Last Christmas Day I rode what might be the last train out of Newcastle station – a handsome heritage terminus alongside the historic core of NSW’s second-biggest city. It was 11:22 on a brutally steamy night, and the occasion had an air of unreality rather than sadness and inevitability.
A handful of anti-closure activists outnumbered two hastily-drafted Young Liberals wielding pro-closure placards. The departing train drivers said cheerfully, as they left, “See you back here in three months” (or in the case of a lone realist, “12 months”).
Around the globe, direct CBD-to-CBD inter-city rail is the gold standard. It’s what governments aspire to and pay billions to get. Between Sydney and Newcastle we already have this boon, but the Baird government is insanely determined to throw it all away, permanently cut the last, vital 2.5 kilometres, and sell the narrow rail corridor – the only remaining non-undermined land in the Newcastle CBD on which high rise can be built – to a developer clique.
Nobody knows what will happen next. Just before Christmas, Newcastle’s Save Our Rail group took the government to the Supreme Court, seeking an injunction against the closure on the grounds that the 1988 Transport Administration Act requires a specific act of parliament to authorise the closure of a rail line. The government responded by having its Hunter Development Corporation compulsorily acquire the line, with effect from Boxing Day, in the hope that it could then rip out the tracks. The court ruled that this device, while legal, simply made HDC a rail infrastructure owner, and therefore subject to the same Act. Rail services were suspended, but the essential infrastructure remains.
The government has appealed the Supreme Court decision, but if this fails, Baird is in an ugly position. He could put a closure bill before parliament but the upper house has so far scorned the case for closure – the situation that drove the government to resort to a shabby legal work-around persists.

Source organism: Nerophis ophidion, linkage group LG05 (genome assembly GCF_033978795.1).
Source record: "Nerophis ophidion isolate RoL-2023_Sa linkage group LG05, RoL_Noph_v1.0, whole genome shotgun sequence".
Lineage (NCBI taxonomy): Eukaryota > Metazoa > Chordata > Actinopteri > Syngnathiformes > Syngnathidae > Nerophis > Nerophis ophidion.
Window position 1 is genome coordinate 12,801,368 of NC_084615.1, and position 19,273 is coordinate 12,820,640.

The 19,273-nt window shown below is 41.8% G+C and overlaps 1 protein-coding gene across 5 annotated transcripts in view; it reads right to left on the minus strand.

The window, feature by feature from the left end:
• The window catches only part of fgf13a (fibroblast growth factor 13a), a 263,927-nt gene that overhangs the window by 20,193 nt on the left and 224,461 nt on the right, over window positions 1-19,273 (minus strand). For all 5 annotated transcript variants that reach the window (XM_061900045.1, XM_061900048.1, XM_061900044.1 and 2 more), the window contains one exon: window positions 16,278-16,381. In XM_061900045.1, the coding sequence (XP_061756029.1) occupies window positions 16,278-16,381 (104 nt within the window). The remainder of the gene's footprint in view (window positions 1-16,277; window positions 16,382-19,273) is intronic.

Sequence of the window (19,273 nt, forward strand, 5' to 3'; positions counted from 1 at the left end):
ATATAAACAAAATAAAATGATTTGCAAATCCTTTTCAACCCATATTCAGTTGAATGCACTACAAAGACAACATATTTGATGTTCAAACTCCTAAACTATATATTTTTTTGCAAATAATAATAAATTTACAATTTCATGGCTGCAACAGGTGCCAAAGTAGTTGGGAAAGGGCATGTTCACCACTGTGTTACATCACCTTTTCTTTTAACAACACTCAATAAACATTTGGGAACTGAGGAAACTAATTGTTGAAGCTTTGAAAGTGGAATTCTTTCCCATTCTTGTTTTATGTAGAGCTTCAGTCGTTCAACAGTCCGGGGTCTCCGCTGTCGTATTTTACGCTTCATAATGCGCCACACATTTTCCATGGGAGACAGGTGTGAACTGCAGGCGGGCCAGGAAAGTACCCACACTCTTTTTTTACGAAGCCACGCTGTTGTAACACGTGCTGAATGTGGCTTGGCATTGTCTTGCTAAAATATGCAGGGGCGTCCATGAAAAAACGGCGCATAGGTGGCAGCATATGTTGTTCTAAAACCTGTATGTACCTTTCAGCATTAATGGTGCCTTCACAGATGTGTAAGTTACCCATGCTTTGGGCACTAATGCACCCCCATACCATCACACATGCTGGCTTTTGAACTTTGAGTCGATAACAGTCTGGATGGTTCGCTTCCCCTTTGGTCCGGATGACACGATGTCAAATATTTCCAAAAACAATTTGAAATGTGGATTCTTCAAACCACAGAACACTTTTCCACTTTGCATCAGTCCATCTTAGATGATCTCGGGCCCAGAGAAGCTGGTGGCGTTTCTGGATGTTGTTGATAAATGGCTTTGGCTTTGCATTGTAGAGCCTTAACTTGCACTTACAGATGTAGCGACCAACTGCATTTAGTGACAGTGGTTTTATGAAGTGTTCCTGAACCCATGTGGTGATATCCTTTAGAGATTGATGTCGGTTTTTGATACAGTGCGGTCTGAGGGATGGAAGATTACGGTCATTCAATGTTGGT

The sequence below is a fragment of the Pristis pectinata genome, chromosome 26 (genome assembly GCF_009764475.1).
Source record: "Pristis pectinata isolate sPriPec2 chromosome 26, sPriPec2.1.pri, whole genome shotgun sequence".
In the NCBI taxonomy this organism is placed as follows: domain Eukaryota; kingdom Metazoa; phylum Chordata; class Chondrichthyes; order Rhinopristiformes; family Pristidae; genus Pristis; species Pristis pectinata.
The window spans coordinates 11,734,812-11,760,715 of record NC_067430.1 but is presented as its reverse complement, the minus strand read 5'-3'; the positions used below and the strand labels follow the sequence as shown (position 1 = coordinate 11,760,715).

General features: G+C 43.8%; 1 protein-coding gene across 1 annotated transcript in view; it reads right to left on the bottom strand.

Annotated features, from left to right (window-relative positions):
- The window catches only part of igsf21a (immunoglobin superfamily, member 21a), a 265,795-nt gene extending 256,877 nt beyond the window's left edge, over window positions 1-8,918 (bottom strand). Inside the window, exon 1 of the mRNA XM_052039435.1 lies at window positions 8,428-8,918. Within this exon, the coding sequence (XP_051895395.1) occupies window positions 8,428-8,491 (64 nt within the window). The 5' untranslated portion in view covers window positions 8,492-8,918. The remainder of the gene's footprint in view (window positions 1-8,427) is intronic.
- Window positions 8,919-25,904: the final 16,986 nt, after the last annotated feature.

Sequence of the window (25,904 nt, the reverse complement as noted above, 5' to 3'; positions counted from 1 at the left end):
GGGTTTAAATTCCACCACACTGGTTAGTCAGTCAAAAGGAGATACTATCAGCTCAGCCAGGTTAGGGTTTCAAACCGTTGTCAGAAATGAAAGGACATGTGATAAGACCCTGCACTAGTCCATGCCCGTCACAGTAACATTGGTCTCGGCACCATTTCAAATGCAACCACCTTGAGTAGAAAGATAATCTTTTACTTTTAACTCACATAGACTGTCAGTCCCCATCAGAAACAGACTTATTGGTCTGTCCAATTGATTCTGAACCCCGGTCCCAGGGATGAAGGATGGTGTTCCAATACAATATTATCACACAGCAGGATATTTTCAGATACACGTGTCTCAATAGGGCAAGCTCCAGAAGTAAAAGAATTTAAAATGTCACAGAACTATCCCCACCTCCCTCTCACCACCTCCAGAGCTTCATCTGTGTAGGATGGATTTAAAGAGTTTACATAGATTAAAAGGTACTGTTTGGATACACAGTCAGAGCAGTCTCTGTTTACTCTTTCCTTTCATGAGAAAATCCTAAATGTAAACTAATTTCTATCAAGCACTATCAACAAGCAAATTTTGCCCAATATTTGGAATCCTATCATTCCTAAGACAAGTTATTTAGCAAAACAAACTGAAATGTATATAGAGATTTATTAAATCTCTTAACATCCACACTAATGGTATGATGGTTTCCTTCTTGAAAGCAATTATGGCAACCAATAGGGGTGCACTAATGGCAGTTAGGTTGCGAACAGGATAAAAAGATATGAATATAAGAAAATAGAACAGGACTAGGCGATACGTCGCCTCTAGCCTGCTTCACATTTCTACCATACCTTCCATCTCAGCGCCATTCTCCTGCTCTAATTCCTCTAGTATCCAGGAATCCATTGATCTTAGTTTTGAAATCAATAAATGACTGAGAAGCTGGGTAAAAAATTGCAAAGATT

So the line remains, and the public, forced to lose time transferring to buses at Hamilton, grind slowly to and from the beaches, the university, the entertainment venues, the specialty shops, their jobs and homes, gazing in frustration at the line they once rode, in five minutes or less, to their destination. Worse, the temporary bus solution is a foretaste of the inconvenience and the permanent 15-minute time penalty that will result from the promised light rail replacement.
The tragedy is that Newcastle and the Hunter would actually get a real, sustainable, economic boost if the available funds were instead spent on bringing the Sydney–Newcastle rail journey below two hours.
Imagine the boost to Newcastle’s economy if the rail trip between Central and Newcastle CBD – one of the most scenic in Australia – took just an hour and a half. Newcastle would gain from closer economic integration with Sydney, and the charming medium-rise CBD would become one of NSW’s most popular tourist drawcards.
In Europe, on an intercity route as important as Sydney-Newcastle, that sort of running time would have been attained, as a matter of course, decades ago, through a combination of strategic track amplification, straightened alignments, better signalling and faster trains.
Between Hornsby and Gosford, the Main Northern Line traverses some difficult terrain but over most of the route the rail easement is generous and long sections pass through relatively flat country where track quadruplication could be easily accomplished without disruption to rail services.
This revolution in intercity travel could be accomplished in as little as seven years, in three stages, each making dramatic cuts to journey time. And those benefits would also flow to the Central Coast and the Hunter Valley.
It beggars belief that, after all the revelations of bribery, influence peddling, nest-feathering, conflict of interest, and corruption of process that have emerged from ICAC and the recent Legislative Council inquiry into Newcastle planning, Baird could even contemplate pressing on with a madness that benefits only a tiny handful of his business constituency.
Read the full article at The Fifth Estate.